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An exhortation to honesty.

Under this use, I shall confine myself to two particulars, many other things having been already spoken to.

1. I shall hence take occasion to exhort parents to restrain their children from stealing, and particularly from being guilty of theft in stealing the fruits of their neighbour’s trees or fields. Christian parents are obliged to bring up their children in the nurture and admonition of the Lord. But how much otherwise do they act, who bring them up in theft! And those parents are guilty of this, who—though they do not directly teach them to steal, by example and setting them about it, yet—tolerate them in it.

Parents should take effectual care, not only to instruct their children better, and to warn them against any such thievish practices, but also thoroughly to restrain them. Children who practise stealing, make themselves vile. Stealing, by the common consent of mankind, is a very vile practice; therefore those parents that will not take thorough care to restrain their children from such a practice, will be guilty of the same sin which God so highly resented, and awfully punished, in Eli, of which we read, 1 Sam. iii. 13. “For I have told him, that I will judge his house for ever, for the iniquity which he knoweth; because his sons made themselves vile, and he restrained them not.”

2. I exhort those who are conscious in themselves that they have heretofore wronged their neighbour to make restitution. This is a duty the obligation to which is exceedingly plain. If a person was wronged in taking away anything that was his, certainly he is wronged also in detaining it; and all the while that a person, who has been guilty of wronging his neighbour, neglects to make restitution, he lives in that wrong. He not only lives impenitent as to that first wrong of which he was guilty, but he continually wrongs his neighbour. A man who hath gotten anything from another wrongfully, goes on to wrong him every day that he neglects to restore it, when he has opportunity to do it. The person injured did not only suffer wrong from the other when his goods were first taken from him, but he suffers new injustice from him all the while they are unjustly kept from him.

Therefore I counsel you who are conscious that you have heretofore, wronged your neighbour, either by fraud, or oppression, or unfaithfulness, or stealing, whether lately or formerly, though it may have been a great while ago, speedily to go and make restitution for all the wrong your neighbour has suffered at your hands. That it was done long ago, doth not quit you from obligation to restore. This is a duty with which you must comply; you cannot be acquitted without it. As long as you neglect it, it will be unreasonable in you to expect any forgiveness of God. For what ground can you have to think that God will pardon you, as long as you wilfully continue in the same wrong, and wrong the same man still every day, by detaining from him that which is his? You in your prayers ask of God, that he would forgive all your sins; but your very prayers are mockery, if you still wilfully continue in those sins.—Indeed, if you go and confess your faults to your neighbour, and he will freely acquit you from making restitution, you will be acquitted from the obligation; for in so doing, your neighbour gives you what before was his. But otherwise you cannot be acquitted.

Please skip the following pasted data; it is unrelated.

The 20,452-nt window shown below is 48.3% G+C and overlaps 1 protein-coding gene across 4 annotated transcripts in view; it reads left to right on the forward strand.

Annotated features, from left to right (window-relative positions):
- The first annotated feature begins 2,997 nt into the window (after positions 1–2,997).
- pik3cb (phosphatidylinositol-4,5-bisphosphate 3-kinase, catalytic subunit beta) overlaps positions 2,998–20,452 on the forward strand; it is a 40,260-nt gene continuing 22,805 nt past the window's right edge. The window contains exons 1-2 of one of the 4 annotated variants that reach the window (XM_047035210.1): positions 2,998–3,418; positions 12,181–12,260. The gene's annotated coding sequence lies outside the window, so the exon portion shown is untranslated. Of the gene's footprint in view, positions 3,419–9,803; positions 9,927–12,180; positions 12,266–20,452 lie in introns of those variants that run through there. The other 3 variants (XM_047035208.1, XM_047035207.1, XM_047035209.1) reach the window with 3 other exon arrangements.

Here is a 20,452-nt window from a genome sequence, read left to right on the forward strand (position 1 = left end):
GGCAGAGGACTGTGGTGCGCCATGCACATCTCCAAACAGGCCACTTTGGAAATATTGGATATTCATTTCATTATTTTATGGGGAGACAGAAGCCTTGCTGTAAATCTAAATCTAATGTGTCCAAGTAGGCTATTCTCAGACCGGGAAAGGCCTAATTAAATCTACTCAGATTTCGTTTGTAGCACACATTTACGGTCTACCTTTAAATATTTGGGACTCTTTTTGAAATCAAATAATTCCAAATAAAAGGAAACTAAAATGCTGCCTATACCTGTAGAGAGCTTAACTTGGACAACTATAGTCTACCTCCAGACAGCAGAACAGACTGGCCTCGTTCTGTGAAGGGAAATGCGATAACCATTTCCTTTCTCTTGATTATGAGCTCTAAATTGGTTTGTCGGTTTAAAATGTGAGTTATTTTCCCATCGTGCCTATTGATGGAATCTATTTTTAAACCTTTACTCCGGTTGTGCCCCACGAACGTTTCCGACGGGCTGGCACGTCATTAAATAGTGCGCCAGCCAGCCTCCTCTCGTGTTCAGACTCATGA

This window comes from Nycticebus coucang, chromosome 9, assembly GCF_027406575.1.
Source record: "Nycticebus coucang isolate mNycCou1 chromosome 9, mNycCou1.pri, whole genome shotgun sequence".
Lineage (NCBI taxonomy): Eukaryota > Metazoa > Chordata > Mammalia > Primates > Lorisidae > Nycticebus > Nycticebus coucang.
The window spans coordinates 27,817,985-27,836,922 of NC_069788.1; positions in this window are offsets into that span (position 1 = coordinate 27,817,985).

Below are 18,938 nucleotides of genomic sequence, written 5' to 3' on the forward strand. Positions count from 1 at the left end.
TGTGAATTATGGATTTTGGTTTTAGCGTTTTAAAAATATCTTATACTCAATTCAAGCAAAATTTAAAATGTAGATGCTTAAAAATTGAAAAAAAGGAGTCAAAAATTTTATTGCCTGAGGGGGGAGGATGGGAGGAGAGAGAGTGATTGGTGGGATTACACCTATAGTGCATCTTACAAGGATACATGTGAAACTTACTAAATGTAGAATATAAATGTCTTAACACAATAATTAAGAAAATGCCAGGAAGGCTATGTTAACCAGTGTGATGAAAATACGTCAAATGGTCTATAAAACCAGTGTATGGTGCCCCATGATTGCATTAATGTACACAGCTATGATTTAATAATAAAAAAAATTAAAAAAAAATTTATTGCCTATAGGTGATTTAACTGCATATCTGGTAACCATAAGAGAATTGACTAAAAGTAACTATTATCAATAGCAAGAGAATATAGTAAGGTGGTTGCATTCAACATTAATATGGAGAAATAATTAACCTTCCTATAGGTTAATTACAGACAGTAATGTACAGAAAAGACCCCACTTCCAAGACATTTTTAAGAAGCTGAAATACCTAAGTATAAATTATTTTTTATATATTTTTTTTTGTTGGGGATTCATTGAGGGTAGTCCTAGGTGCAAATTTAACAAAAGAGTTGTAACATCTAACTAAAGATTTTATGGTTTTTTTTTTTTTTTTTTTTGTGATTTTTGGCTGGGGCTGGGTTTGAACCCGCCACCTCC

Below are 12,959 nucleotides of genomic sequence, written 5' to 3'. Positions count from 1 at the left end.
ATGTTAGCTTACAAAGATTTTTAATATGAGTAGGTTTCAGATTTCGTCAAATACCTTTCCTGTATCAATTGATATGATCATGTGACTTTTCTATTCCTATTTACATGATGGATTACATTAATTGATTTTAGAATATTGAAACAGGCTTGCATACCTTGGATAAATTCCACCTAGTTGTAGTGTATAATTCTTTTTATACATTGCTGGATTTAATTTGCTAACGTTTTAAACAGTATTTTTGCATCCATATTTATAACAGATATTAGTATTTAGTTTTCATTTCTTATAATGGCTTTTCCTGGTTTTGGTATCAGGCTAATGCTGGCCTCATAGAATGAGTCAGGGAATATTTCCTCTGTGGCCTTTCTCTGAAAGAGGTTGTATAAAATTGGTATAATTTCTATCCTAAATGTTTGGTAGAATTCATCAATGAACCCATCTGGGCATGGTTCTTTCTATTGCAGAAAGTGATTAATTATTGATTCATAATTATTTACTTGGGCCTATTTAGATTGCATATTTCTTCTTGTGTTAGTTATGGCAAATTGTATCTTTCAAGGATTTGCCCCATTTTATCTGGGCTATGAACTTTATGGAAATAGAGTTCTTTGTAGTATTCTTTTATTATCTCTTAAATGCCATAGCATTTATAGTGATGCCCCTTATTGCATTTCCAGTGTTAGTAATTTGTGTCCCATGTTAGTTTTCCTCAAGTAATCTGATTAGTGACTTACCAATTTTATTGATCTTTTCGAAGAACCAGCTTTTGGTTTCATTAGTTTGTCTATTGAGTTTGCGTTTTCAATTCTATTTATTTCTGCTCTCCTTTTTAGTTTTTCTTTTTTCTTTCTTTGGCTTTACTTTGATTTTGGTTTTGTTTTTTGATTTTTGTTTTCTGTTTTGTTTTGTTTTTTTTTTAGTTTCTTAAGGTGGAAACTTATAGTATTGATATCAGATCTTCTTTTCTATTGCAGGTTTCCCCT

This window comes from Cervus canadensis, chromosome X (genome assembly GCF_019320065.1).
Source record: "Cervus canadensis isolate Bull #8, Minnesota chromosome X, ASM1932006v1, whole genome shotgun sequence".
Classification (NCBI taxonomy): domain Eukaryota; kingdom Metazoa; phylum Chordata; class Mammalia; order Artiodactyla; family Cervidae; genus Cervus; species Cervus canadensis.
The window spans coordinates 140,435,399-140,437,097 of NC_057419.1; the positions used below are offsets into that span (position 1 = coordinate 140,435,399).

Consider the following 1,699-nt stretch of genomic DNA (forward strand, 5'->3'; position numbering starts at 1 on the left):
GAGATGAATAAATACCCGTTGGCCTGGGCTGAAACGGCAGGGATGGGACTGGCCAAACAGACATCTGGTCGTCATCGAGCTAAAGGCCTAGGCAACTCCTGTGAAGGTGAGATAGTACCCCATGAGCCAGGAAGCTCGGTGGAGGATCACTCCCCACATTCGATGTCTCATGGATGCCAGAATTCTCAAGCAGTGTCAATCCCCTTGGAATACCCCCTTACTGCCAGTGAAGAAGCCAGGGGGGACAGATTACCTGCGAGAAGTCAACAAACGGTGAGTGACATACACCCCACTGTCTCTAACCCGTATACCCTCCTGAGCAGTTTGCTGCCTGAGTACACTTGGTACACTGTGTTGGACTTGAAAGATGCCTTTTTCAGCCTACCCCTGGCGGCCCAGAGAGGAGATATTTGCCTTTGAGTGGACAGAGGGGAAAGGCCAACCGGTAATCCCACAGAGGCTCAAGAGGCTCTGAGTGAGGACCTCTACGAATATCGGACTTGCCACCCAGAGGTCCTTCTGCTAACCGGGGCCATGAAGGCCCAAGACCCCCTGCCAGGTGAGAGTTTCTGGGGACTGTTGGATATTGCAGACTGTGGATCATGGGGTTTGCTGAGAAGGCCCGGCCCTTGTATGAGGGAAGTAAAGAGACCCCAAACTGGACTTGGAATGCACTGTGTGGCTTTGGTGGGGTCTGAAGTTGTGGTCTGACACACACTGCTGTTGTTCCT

I would leave this advice with all, for direction in their behaviour on their death-beds. Indeed you should not by any means put it off till you come to die; and you will run the most fearful risk in so doing. But if you will not do it now, while you are in health, I will leave it with you to remember, when you shall come to lie on your deathbeds. Doubtless, then if you have the use of your reason, you will be concerned for the salvation of your poor souls. And let this be one thing then remembered, as absolutely necessary in order to your salvation, that before you die, you must make restitution for whatever wrong you shall have done any of your neighbours; or at least leave orders that such restitution be made; otherwise you will, as it were, go out of the world, and go before your great Judge, with stolen goods in your hands. And certainly it will not be very comfortable or safe, to bring them into his infinitely holy and dreadful presence, when he sits on his throne of judgment, with his eyes as a flame of fire, being more pure than to look on iniquity; when he is about to sentence you to your everlasting unalterable state.

Everyone here present, who has been guilty of wronging his neighbour, and has not made restitution, must die. Let all such therefore remember this counsel now given them, on the day when death shall approach, if they shall be so foolish as to neglect it till that time.

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